Business for Social Responsibility
Large-scale factories, especially in developing countries, are infamous for their dangerous working conditions and lack of respect for their employees. Fortunately, this is taking a turn for the better, with businesses taking steps to ensure a bright future for their employees. There is even an organization dedicated solely to this purpose: Business for Social Responsibility (BSR).

BSR is a nonprofit that works with companies in order to improve the lives of their employees, and has so far partnered with over 250 organizations. Their goal is to work with these organizations in order to create a “systematic progress toward a just and sustainable world.”

The company states on their site that, “The role of business is to create and deliver products and services in a way that treats people fairly, meets individuals’ needs and aspirations within the boundaries of our planet and encourages market and policy frameworks that enable a sustainable future.”

One of the company’s main values is transparency and they heavily stress how important it is within any organization. BSR is hosting a conference in November focusing on this point and how transparency can improve supply change, climate, consumer engagement and impacts on a community.

Another main focus of BSR is keeping the earth clean through environmentally friendly business tactics. The company states on their site the belief that, “integrated, far-sighted planning can create resilient low-carbon emission transport networks, particularly in new urban areas.”

BSR works directly with farmers on sustainability training to keep the farming practices safe and environmentally friendly. They also do work reducing supply chain GHG emissions and work with ecosystem services to ensure all around sustainable businesses.

To make the safe and fair practices come full circle, BSR takes care of partnered companies’ employees by creating HERproject (HER=Health Enables Returns). This is a life skills training program for the factory workers, particularly the women, in BSR-partnered companies.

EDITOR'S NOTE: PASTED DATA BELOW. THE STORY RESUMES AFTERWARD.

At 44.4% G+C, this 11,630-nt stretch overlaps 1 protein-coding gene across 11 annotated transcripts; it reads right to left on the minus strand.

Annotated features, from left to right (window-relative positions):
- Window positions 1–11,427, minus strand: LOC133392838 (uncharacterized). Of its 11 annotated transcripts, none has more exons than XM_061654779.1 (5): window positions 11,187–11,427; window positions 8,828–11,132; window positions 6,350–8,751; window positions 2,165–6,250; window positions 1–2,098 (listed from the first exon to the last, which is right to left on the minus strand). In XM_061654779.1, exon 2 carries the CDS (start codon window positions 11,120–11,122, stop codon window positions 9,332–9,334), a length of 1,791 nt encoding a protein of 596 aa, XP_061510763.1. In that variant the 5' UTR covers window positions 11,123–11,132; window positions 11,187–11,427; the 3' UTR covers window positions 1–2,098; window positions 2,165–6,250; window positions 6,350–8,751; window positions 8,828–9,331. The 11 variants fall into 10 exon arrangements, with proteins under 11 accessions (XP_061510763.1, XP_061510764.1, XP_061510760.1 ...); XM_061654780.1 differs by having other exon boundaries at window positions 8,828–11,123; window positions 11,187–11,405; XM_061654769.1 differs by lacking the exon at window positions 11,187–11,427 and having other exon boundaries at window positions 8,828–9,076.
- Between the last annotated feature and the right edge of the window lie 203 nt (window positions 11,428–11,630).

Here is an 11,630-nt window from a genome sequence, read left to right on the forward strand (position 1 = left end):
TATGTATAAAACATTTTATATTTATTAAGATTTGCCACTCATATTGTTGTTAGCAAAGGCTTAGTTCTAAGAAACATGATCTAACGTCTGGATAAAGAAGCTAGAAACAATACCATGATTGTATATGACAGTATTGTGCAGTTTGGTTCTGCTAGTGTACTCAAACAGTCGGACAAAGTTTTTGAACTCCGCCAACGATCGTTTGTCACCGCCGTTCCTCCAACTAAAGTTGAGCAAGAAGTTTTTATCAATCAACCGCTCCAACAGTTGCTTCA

HERproject holds classes on health education to teach about general health knowledge, reproductive systems and preventative care. The group also has a finance curriculum, filled with modules about formal savings account and budgeting techniques.

HERproject works in the field with local NGOs, clinics and even governments to personalize the training given to each group. Beginning in Bangladesh, it has expanded to include Cambodia, China, Egypt, Haiti, India, Indonesia, Kenya, Pakistan and Vietnam; it has plans to begin projects in Brazil, Ethiopia, Mexico and Myanmar.

USAID headed a global health research project that showed when employees are better taken care of, their company is better off economically. When workers feel well, they are able to perform well. They do not need as many sick days, they become more productive and therefore more easily meet production goals.

Some notable corporations that have proven the success are J.Crew, Abercrombie & Fitch and Colombia Sportswear, and since the incorporation of BSR practices, they have strengthened their global supply chains. Sandra Cho of Colombia Sportswear states about HERproject:

“HERproject shows great return on investment numbers, but that’s not what’s inspiring about the project to me. What is inspiring is seeing the women excited about the knowledge they’re gaining and sharing, and the sense of empowerment that gives them, that’s exciting for consumers, too.”

BSR is making a global impact for business practices, and in turn they have helped the world move towards a more responsible, cleaner, more ethical future.

– Courtney Prentice

Sources: Global Envision, BSR 1, CSR Wire, Global Hand, BSR 2
Photo: CSRTimes